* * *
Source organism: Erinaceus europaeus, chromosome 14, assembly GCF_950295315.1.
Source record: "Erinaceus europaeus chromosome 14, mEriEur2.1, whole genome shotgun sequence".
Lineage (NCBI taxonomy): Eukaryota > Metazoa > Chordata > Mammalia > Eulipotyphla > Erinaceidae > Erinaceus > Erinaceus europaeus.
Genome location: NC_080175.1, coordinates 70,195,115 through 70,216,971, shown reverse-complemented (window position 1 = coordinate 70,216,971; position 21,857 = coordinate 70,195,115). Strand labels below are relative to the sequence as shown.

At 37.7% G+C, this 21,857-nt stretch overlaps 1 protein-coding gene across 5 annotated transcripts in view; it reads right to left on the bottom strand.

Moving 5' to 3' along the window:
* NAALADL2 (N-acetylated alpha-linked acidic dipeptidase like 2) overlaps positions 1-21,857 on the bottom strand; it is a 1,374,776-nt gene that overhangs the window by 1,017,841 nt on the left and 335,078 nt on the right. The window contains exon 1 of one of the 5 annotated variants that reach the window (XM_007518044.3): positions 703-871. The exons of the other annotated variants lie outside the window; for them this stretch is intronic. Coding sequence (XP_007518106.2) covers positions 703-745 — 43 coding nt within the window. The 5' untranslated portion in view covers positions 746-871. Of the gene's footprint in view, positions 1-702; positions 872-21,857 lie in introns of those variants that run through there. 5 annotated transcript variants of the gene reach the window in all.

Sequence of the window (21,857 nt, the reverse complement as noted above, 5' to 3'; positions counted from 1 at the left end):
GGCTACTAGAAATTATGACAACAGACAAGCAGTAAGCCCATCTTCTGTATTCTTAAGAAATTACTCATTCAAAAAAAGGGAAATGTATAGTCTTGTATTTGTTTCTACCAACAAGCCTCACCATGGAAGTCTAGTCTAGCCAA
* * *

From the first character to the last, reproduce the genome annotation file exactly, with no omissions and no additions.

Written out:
Source organism: Erinaceus europaeus, chromosome 14, assembly GCF_950295315.1.
Source record: "Erinaceus europaeus chromosome 14, mEriEur2.1, whole genome shotgun sequence".
Lineage (NCBI taxonomy): Eukaryota > Metazoa > Chordata > Mammalia > Eulipotyphla > Erinaceidae > Erinaceus > Erinaceus europaeus.
Genome location: NC_080175.1, coordinates 70,195,115 through 70,216,971, shown reverse-complemented (window position 1 = coordinate 70,216,971; position 21,857 = coordinate 70,195,115). Strand labels below are relative to the sequence as shown.

At 37.7% G+C, this 21,857-nt stretch overlaps 1 protein-coding gene across 5 annotated transcripts in view; it reads right to left on the bottom strand.

Moving 5' to 3' along the window:
* NAALADL2 (N-acetylated alpha-linked acidic dipeptidase like 2) overlaps positions 1-21,857 on the bottom strand; it is a 1,374,776-nt gene that overhangs the window by 1,017,841 nt on the left and 335,078 nt on the right. The window contains exon 1 of one of the 5 annotated variants that reach the window (XM_007518044.3): positions 703-871. The exons of the other annotated variants lie outside the window; for them this stretch is intronic. Coding sequence (XP_007518106.2) covers positions 703-745 — 43 coding nt within the window. The 5' untranslated portion in view covers positions 746-871. Of the gene's footprint in view, positions 1-702; positions 872-21,857 lie in introns of those variants that run through there. 5 annotated transcript variants of the gene reach the window in all.

Sequence of the window (21,857 nt, the reverse complement as noted above, 5' to 3'; positions counted from 1 at the left end):
GGCTACTAGAAATTATGACAACAGACAAGCAGTAAGCCCATCTTCTGTATTCTTAAGAAATTACTCATTCAAAAAAAGGGAAATGTATAGTCTTGTATTTGTTTCTACCAACAAGCCTCACCATGGAAGTCTAGTCTAGCCAA